Today is Equal Pay Day, but rather than being a day to celebrate, it is a reminder of the continued work that is needed to reduce the wage gap between men and women in our country. Congressman Donald Norcross, our union brother, is an unwavering advocate for pay equity, and we encourage you to read and share his below op-ed, reinforcing the need to address wage inequality.
As you will read, this is not just a women’s issue, this is an issue that impacts our families as a whole. There are commonsense steps we can take right now to close the pay gap, and we are committed to working with our steadfast allies like Congressman Norcross to achieve justice.
10 More Years of Rent Payments: Why I Support Equal Pay
By Congressman Donald Norcross (NJ-01)
April 4th is National Equal Pay Day, the date signifying the extra three months that women must work just to earn what their male counterparts did in the year before. As companies close the books on first quarter of 2017, we must sadly acknowledge that an American woman has to work five quarters to earn as much as the average man did in four. That’s unacceptable.
In South Jersey, the average woman earns about $10,000 less at work than her male counterpart. That gap is why I am again joining my colleagues in re-introducing The Paycheck Fairness Act in Congress.
The Paycheck Fairness Act is a commonsense way to help eliminate the gender wage gap and help families. It ensures that employers who try to justify paying a man more than a woman for the same job must show the disparity is not sex-based, but necessary and related to the job. It also prohibits employers from retaliating against employees who discuss or disclose salary information with their co-workers.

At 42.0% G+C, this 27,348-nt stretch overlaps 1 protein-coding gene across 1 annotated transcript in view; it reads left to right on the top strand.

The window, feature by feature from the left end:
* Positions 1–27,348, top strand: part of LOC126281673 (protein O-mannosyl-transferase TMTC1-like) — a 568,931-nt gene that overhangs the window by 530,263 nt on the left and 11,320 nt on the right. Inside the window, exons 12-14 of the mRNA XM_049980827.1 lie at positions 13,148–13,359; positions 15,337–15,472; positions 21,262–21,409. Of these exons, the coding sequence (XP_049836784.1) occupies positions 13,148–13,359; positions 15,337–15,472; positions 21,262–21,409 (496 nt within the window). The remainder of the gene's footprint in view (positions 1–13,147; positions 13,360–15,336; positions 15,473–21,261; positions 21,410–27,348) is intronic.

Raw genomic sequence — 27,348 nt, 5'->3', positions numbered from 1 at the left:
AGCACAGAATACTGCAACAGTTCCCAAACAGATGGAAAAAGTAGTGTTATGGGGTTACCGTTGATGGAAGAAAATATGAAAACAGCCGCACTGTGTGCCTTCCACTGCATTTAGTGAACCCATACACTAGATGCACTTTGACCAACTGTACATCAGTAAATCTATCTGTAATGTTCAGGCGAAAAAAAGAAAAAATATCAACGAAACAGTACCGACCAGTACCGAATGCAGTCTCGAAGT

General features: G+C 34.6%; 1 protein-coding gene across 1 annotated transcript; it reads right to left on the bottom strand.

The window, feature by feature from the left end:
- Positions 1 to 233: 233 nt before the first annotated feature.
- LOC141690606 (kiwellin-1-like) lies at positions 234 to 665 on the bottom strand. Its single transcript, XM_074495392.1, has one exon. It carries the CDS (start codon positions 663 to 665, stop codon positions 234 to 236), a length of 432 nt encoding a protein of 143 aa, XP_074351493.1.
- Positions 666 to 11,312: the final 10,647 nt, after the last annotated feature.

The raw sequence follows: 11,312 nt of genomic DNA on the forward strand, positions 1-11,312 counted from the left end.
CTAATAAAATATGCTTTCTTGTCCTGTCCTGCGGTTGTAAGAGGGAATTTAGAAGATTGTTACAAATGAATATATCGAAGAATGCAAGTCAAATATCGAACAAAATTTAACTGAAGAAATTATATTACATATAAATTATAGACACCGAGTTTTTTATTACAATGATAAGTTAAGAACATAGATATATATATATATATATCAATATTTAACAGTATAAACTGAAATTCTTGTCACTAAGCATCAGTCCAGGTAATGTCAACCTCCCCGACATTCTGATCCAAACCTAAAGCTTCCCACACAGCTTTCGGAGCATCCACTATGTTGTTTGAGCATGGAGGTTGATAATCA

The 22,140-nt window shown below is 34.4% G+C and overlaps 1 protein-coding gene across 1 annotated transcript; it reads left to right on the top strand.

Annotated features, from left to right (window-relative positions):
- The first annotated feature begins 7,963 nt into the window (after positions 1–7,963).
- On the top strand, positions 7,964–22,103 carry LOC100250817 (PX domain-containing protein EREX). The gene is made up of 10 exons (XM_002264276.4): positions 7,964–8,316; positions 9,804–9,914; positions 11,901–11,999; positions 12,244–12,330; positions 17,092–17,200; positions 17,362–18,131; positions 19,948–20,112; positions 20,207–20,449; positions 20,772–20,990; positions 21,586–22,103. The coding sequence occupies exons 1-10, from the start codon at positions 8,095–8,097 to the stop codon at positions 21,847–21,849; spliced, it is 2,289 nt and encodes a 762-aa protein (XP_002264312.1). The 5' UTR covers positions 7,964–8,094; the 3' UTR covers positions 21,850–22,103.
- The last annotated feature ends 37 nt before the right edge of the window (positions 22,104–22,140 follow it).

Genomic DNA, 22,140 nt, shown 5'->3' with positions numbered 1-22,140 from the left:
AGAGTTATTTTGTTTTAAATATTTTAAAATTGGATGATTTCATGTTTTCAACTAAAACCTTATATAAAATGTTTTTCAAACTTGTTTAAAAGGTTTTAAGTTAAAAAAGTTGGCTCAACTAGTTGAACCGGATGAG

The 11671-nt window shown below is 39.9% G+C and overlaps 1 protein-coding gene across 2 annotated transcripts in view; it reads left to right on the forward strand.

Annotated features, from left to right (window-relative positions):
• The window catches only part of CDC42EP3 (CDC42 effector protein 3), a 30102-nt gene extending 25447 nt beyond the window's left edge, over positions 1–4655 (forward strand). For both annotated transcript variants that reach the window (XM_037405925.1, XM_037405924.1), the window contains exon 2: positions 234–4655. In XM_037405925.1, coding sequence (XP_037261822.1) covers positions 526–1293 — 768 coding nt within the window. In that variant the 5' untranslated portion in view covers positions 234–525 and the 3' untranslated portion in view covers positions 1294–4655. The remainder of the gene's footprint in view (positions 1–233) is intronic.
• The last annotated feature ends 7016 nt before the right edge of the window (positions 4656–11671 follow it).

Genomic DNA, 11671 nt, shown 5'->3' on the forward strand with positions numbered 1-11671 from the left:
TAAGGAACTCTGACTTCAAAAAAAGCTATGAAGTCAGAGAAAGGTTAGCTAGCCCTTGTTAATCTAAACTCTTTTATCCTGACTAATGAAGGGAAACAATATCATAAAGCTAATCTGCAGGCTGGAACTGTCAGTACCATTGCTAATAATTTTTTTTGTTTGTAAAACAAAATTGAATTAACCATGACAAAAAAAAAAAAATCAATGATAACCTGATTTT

I am a son, husband, father and grandfather – I admire the women in my life and am outraged that blatant discrimination still exists. But let me be clear, while pay inequity certainly affects the women in our lives, it also affects our children, our families and our economy as a whole. Nationwide, 40% of all households include mothers who provide either the sole or primary source of income for their family and over 417,000 of New Jersey households have a woman as their chief breadwinner.
Lower wages create hardships for South Jersey families, making it harder to afford childcare or proper health care, and many are not able to save for their retirement. Conversely, if the large, unfair annual wage gap was eliminated, the average New Jersey woman would have enough money in her lifetime for:
- 90 more weeks of food for her family,
- Five more months of mortgage and utilities payments, and;
- Nearly 10 more years of rent.
Equal pay for equal work is something we should all be able to rally around in our workplaces, in our homes and here in Congress. I promise this year, and every year that I am representing the people of New Jersey in Congress, I will fight against gender inequality because it must never be overlooked until it is overcome.